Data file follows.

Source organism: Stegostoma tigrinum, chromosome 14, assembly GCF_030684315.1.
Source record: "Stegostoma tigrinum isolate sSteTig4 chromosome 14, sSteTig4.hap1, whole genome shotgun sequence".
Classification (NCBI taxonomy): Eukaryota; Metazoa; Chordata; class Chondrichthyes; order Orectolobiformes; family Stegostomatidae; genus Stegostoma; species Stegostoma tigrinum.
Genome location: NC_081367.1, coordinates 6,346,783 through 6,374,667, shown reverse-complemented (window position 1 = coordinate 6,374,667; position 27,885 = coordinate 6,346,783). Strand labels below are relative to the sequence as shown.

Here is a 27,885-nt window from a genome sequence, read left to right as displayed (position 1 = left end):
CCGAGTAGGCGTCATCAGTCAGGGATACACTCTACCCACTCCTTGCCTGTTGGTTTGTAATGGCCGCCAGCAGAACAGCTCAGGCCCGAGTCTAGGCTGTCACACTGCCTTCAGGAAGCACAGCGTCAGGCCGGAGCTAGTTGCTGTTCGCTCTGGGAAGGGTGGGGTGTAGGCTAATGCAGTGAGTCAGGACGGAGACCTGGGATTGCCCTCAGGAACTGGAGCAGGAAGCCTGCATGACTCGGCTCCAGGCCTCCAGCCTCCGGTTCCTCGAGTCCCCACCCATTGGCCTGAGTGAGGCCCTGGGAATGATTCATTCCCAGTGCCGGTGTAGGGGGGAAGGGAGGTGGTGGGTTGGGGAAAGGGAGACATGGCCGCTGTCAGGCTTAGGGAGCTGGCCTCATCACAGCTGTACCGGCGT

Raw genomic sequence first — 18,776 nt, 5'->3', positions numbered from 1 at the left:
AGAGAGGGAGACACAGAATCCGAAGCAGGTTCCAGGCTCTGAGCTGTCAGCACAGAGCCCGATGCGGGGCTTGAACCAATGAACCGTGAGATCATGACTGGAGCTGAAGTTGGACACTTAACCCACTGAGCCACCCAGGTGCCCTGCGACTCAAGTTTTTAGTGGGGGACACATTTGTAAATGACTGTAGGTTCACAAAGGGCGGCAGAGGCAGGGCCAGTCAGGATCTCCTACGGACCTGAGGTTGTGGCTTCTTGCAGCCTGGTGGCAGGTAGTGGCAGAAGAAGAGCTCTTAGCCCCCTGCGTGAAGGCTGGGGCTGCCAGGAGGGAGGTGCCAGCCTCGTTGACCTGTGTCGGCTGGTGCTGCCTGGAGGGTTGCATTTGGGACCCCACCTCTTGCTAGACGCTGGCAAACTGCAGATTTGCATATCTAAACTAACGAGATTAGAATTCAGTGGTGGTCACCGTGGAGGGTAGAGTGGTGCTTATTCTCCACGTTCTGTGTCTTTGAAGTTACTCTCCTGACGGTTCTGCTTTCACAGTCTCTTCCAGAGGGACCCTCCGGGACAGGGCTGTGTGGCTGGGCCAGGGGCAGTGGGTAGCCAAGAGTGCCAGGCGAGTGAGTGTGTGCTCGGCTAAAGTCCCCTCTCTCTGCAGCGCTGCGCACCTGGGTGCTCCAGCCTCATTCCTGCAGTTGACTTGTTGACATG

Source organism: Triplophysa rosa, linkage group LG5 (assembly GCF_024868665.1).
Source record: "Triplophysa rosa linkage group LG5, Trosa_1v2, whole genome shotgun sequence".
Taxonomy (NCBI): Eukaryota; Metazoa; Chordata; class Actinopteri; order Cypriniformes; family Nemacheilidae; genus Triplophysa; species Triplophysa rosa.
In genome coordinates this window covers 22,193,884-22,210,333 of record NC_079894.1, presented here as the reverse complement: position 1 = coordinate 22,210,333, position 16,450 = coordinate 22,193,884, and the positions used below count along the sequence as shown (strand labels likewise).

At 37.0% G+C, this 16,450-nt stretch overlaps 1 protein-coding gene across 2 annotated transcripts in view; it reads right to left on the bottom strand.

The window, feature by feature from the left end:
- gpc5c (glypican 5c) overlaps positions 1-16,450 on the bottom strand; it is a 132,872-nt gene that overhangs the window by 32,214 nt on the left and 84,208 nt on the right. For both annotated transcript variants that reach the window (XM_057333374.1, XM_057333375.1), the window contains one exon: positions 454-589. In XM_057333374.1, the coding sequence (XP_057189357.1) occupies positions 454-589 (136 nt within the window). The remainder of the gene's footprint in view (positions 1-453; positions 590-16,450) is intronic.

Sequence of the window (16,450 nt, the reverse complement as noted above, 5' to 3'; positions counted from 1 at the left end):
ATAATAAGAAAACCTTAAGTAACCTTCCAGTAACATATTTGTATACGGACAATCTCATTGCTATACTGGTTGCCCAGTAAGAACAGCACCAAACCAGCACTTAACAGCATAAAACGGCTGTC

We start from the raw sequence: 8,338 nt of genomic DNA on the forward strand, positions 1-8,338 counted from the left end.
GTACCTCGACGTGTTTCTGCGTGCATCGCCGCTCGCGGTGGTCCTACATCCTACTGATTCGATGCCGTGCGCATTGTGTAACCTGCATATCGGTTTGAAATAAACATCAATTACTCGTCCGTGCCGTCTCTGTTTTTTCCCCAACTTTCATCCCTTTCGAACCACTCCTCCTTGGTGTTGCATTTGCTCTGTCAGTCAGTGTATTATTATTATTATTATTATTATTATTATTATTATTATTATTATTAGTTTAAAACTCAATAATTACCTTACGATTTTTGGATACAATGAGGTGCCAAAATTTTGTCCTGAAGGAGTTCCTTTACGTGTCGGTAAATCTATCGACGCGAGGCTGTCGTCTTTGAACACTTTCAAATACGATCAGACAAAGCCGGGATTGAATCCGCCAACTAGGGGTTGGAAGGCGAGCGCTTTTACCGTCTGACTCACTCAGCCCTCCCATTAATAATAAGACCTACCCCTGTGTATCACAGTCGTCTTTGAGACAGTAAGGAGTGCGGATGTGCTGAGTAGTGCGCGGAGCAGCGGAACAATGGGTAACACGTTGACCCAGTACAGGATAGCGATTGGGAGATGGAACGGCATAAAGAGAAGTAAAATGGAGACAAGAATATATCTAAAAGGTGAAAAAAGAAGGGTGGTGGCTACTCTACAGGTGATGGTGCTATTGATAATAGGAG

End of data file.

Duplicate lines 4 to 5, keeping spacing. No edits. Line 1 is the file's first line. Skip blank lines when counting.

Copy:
Genome location: NC_081367.1, coordinates 6,346,783 through 6,374,667, shown reverse-complemented (window position 1 = coordinate 6,374,667; position 27,885 = coordinate 6,346,783). Strand labels below are relative to the sequence as shown.

Here is a 27,885-nt window from a genome sequence, read left to right as displayed (position 1 = left end):